Dali’s Portrait of His Sister One of the Artist’s Most Tranquil Works


By Paul Chimera

Salvador Dali Historian


Salvador Dali, at the milestone age of 21, painted “Girl Standing at a Window” – a work destined to be one of his most popular pictures, reproduced countless times in books, catalogs, and articles about the celebrated master of Surrealism.


The irony here may be that the subject of this canvas – Dali’s only sibling, his younger sister Ana Maria – would come to be a controversial figure in Dali’s endlessly eventful life.


On the surface – and what probably matters more to most connoisseurs of Salvador Dali’s intriguing oeuvre – is a beautiful scene, beautifully painted. We see Ana Maria Dali leisurely poised at a window, looking out at the bay of Cadaques in Spain. It was at this Spanish seaside town where the Dali family spent summers, and where Dali collected many memories that would later be depicted on canvas.


Cadaques figured prominently in countless Dali paintings, Dali prints, drawings and watercolors. The Spanish terrain with which Dali grew up was a major influence and inspiration in his work. The depiction of the bay and background landscape is extremely placid and orderly – not an especially common portrayal of things in a Dali painting, albeit this work came a few years before Dali’s visions would be decidedly more provocative and bizarre.


Yet provocation lay just under the patina of “Girl Standing at a Window.”


Dali and Ana Maria’s relationship seems always to have been a little unusual. She was his only female model before Gala came on the scene; some wondered just how close brother and sister were at the time. Indeed, the untimely death of Dali’s mother when he was just 16 years old thrust Ana Maria into a more maternal and domestic role, which doubtlessly changed Salvador’s view of the brother/sister dynamic.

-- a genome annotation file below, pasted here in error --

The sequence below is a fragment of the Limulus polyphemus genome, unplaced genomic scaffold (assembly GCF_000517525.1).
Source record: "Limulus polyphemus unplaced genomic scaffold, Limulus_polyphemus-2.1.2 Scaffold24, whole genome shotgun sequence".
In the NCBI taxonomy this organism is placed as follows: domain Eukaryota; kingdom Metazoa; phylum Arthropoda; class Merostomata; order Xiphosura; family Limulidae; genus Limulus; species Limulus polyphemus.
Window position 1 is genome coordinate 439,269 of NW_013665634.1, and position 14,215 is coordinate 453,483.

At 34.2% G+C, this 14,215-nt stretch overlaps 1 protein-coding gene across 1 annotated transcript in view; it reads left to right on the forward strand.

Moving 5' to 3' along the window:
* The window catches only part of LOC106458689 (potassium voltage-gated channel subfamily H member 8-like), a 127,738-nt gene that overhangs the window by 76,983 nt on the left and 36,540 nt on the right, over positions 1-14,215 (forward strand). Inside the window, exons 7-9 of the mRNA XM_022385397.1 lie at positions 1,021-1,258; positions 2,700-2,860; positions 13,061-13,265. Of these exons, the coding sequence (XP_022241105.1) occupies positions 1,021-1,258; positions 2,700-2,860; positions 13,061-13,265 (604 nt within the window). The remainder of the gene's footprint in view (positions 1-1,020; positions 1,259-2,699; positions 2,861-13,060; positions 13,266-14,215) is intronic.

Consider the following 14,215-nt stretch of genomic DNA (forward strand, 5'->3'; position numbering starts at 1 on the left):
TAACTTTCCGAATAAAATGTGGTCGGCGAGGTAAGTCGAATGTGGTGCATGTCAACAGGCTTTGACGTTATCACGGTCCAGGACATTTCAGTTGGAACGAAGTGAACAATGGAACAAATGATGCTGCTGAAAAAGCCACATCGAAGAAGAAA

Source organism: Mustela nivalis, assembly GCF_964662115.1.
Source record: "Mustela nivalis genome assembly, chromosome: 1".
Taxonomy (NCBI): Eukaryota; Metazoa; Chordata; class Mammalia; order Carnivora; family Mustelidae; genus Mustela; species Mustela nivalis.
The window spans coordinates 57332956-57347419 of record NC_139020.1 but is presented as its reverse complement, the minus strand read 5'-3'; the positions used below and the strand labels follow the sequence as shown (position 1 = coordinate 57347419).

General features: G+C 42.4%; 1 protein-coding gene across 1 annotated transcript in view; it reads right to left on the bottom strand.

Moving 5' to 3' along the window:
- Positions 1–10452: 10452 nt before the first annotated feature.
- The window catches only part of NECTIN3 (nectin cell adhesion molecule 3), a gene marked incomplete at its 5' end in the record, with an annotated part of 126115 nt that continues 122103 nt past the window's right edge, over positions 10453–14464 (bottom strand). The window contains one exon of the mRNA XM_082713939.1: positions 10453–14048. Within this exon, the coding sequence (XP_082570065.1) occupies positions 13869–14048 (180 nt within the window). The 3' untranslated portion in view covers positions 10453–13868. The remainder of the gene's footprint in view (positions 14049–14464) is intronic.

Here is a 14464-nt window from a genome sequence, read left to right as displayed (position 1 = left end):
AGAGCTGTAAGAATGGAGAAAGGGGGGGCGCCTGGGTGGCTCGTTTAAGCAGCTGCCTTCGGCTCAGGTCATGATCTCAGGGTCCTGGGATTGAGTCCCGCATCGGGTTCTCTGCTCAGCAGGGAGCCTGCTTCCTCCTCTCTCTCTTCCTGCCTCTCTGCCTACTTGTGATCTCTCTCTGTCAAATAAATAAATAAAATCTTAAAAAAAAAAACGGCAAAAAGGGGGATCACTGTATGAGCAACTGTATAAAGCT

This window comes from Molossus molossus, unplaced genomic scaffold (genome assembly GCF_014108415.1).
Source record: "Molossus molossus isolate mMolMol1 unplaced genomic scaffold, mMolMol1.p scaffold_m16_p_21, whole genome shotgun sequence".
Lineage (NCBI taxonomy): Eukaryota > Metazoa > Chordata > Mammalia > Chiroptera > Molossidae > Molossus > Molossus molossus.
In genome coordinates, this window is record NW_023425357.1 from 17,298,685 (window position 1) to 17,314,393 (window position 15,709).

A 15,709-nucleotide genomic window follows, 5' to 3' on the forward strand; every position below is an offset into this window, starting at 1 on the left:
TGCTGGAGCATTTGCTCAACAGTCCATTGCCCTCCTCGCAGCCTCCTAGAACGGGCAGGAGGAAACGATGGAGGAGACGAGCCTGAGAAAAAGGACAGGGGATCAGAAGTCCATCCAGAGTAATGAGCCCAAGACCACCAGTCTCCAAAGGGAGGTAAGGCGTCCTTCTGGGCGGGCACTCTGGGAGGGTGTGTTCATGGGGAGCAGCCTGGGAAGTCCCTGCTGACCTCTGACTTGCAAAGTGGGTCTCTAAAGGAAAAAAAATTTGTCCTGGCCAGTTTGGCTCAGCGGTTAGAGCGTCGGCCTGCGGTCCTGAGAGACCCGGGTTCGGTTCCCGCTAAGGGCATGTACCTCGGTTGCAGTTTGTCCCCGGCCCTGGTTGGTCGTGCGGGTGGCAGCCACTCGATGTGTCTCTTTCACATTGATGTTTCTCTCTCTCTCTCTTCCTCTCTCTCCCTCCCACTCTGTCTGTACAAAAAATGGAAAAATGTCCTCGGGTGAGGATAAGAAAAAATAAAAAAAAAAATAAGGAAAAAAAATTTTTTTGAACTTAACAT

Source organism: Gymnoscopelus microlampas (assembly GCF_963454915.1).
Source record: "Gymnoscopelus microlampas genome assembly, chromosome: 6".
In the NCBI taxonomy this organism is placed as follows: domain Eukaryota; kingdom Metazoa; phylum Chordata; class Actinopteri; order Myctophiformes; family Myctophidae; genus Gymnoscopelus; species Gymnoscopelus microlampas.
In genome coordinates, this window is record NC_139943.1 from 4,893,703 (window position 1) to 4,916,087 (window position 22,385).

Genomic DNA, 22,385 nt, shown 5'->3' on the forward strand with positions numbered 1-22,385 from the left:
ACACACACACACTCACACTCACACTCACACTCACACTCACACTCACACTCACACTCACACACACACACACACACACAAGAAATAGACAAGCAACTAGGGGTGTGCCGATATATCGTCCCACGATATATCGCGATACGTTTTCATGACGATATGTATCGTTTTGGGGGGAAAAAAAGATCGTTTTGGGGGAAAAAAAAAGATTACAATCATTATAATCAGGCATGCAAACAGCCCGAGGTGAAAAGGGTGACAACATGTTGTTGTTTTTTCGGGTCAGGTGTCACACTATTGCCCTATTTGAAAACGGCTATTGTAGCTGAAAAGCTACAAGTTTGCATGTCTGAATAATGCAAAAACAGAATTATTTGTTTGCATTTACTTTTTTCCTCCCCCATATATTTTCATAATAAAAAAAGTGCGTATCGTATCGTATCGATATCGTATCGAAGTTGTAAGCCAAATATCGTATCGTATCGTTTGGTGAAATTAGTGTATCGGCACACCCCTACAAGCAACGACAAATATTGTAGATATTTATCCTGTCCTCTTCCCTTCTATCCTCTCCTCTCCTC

The pivotal event between them, however, came when Ana Maria penned an autobiography in 1953, “Salvador Dali: View by His Sister.” It was unflattering to the artist, and this sense of disloyalty created an irreparable falling out between brother and sister. Allegedly as a kind of pictorial revenge, Dali – the very next year – finished his remarkable and super-naughty “Young Virgin Autosodomized by Her Own Chastity.” It shows a curly haired naked woman leaning out a window, gazing at the same Cadaques seascape – her backside provocatively composed of phallic rhinoceros horns.


Dali's revenge?

Dali’s revenge?


It would have been fascinating to learn what Ana Maria thought of the erotic redux!


That said, “Figure Standing at a Window” – with its predominantly light blues and lavenders – exudes an overall peaceful, gentle presence and demonstrates early on that Salvador Dali possessed formidable technical skills as an easel painter destined for immortality.


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